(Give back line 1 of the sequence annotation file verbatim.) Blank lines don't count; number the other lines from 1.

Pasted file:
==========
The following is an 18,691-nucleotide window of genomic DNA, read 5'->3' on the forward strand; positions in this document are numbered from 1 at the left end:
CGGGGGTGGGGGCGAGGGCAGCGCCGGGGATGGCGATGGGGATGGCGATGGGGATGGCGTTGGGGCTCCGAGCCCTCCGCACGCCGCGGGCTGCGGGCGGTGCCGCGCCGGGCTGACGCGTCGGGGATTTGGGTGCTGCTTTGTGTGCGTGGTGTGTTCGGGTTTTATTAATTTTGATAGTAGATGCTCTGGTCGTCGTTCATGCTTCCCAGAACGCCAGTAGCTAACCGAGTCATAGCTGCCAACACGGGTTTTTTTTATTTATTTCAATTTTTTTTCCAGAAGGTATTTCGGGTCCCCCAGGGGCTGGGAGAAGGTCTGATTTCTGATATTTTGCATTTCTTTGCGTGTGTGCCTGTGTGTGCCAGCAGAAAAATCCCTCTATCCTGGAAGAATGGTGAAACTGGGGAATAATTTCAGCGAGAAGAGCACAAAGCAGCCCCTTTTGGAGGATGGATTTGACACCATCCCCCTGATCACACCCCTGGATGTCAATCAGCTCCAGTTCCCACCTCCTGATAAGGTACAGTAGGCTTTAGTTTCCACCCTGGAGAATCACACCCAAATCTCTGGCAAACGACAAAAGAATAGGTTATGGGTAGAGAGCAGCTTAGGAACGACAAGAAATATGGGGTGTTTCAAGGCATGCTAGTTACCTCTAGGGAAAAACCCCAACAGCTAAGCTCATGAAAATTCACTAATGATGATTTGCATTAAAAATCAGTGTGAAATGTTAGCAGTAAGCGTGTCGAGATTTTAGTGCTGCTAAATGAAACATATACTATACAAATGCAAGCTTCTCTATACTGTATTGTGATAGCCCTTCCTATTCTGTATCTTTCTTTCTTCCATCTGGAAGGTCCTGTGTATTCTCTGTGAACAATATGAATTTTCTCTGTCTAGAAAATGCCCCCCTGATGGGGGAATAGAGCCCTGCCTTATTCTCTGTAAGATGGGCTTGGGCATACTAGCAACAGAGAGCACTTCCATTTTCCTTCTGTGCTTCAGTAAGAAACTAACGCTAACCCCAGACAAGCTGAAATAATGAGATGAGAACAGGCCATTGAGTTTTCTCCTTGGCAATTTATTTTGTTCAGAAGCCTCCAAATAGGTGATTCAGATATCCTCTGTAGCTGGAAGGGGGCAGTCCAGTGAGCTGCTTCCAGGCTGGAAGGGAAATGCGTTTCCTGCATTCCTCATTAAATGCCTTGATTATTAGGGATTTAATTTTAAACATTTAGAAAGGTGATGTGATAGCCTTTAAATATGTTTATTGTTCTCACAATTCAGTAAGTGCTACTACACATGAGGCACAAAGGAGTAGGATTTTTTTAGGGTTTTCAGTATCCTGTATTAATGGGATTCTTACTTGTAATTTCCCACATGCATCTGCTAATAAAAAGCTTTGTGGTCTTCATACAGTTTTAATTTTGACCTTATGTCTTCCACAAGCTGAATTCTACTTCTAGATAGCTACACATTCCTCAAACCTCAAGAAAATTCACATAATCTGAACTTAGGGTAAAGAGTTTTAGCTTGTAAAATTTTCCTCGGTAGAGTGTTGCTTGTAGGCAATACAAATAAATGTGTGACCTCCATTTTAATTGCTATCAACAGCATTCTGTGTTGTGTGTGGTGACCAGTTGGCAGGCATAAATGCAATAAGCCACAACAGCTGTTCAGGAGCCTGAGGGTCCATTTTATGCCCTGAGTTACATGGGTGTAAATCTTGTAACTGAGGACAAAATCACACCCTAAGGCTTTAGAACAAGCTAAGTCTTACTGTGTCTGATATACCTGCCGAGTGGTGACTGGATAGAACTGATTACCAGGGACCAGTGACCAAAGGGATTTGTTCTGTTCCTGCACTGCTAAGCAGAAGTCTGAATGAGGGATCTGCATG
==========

The following is an 18,691-nucleotide window of genomic DNA, read 5'->3' on the forward strand; positions in this document are numbered from 1 at the left end: